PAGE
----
Betting tip: Water/clear (+400), the people’s champ.

How many times will Donald Trump Tweet on February 4th?

  • OVER 5: -140

Trump’s daily average is well over five now, and crept up on 10 at the end of last year. Weekends are typically where you see a lot of volume from the President, and on a big media day (like, say, the Super Bowl) he likes to get in the action and mix it up. Over 5 is the value.

There’s also a political connection between Brady and Trump, and Trump has made a tradition of tweeting at least once during the last two Super Bowls. The President already has a grudge against the halftime performer (Justin Timberlake), which should be good for one, at least.

Betting tip: OVER is the safer option.

Will Donald Trump be mentioned during broadcast?

  • YES: +110
  • NO: -150

I kind of like YES here, because it’s more likely that the game is a boring defensive struggle or boring Pats blowout than a barn-burner, and if the President calls a boring game a boring game, that’s something the commentator’s box can get 30 seconds out of, no problem.

Betting tip: If you can name a three-hour period of your life that has passed without Trump being mentioned, go ahead and take NO. I’ll take YES (+110).Β 

Will anyone except Tom Brady or Nick Foles take a snap in the game?

  • YES: +110
  • NO: -150

A fun story: the 2008 Miami Dolphins used the Wildcat toΒ torchΒ the New England Patriots, in Foxborough, for a final score of 38-13. Another fun story: last year, the Patriots used a direct snap to James White to get a two-point conversion that the Falcons just could not stop.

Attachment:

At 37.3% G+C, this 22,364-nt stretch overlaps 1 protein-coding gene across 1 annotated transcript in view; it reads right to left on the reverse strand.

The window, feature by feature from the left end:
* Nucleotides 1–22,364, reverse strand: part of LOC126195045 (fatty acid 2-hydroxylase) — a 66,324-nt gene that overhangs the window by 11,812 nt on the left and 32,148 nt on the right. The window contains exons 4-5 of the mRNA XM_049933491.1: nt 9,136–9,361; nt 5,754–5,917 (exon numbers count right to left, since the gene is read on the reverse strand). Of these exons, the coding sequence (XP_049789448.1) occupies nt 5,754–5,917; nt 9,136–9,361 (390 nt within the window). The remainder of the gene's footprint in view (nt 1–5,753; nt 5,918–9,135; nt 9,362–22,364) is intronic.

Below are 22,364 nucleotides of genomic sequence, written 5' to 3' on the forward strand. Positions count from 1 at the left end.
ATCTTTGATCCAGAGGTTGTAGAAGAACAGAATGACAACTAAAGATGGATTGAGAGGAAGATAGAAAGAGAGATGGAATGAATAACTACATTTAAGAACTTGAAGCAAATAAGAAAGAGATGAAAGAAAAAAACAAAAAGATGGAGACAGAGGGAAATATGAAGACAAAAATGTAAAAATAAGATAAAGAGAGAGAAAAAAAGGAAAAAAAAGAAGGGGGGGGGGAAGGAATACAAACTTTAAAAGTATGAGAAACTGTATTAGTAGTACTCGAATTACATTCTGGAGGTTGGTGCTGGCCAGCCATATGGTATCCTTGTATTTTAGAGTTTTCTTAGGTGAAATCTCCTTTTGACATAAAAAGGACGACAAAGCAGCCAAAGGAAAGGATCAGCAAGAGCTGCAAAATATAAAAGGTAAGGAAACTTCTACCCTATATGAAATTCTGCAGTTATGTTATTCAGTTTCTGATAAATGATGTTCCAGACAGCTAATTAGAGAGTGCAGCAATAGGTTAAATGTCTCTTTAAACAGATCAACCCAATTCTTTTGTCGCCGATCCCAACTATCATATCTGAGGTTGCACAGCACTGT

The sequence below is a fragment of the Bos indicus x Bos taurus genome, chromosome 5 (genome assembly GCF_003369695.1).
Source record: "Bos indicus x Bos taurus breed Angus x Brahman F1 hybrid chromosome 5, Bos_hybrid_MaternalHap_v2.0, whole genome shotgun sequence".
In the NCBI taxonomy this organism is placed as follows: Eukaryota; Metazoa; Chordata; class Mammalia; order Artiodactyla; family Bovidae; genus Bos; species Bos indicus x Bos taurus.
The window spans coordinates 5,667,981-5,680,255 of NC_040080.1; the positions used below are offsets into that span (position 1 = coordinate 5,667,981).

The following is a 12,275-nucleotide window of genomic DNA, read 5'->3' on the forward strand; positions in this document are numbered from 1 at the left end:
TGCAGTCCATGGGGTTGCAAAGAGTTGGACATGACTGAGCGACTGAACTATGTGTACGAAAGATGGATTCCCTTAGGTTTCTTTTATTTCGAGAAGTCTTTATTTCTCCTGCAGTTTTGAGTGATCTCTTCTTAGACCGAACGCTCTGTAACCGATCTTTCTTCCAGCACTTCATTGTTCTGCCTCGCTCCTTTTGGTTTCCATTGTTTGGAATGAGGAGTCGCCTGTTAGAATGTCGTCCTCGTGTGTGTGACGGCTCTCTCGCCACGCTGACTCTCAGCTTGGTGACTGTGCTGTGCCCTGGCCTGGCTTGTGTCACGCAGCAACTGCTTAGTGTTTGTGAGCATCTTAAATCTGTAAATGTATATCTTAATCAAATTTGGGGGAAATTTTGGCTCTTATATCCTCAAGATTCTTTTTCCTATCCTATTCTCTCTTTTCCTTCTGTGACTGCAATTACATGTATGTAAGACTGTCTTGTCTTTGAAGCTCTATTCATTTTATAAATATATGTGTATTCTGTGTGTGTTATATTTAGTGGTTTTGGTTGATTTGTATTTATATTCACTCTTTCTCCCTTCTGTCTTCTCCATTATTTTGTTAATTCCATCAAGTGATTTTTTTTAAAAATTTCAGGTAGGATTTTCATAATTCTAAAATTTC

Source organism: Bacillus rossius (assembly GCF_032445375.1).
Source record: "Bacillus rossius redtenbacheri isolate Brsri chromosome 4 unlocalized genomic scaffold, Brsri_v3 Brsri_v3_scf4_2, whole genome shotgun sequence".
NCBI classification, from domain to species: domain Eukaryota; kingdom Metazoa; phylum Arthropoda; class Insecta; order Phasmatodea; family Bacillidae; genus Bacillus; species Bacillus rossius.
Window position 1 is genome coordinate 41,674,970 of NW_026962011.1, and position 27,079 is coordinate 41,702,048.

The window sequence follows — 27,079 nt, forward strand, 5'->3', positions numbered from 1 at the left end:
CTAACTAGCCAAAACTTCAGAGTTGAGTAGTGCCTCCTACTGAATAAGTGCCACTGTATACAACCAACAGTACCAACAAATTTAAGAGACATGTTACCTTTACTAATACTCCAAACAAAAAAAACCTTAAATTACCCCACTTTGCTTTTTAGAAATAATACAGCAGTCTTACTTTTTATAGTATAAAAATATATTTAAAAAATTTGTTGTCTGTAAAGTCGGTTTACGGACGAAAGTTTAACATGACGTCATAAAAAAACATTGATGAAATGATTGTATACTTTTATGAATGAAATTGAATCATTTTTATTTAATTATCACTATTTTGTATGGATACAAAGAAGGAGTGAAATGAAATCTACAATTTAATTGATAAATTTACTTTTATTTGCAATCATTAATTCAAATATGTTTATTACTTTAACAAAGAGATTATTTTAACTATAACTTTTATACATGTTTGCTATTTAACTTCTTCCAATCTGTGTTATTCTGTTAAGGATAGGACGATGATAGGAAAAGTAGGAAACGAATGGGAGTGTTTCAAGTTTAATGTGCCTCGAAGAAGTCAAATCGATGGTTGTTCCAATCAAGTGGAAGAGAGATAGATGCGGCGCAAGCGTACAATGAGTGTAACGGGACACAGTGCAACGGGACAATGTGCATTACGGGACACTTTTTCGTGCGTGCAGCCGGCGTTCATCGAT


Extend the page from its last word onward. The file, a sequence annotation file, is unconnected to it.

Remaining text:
All of this is a way of saying that you’re not just going off the odds someone gets injured or a backup comes in at the tail end of a rout; you’re also looking at the probability of some direct-snap trickery, which is somewhat common in the modern NFL. Who knew all the pre-snap motion stuff that college teams have been doing forever could work in the pros?

Betting tip: Never underestimate the Wildcat. YES (+110) all the way.

Will Tom Brady’s jersey be stolen again?

  • YES: +1000

I wish I could get on the other side of this bet. I have faith in law enforcement and the Patriots organization’s ability to prevent this mistake from happening again.

Also: I’m not sure why Brady took off his jersey in the first place. They make those championship t-shirts super-big so they can be worn over pads.

Betting tip: Pick YES (+1000) if you plan on stealing the jersey yourself. If you’re not that light-fingered, stay away.

Geoff Johnson

MTS co-founder Geoff Johnson is a lifelong Mets fan, something he can't do anything about. He has a great track record when it comes to wagering on baseball – largely because he's more than willing to bet against the Mets. His career profits are impressive, but not quite as good as his handsome friend Frank Lorenzo. He wishes he hadn't let Frank write his profile.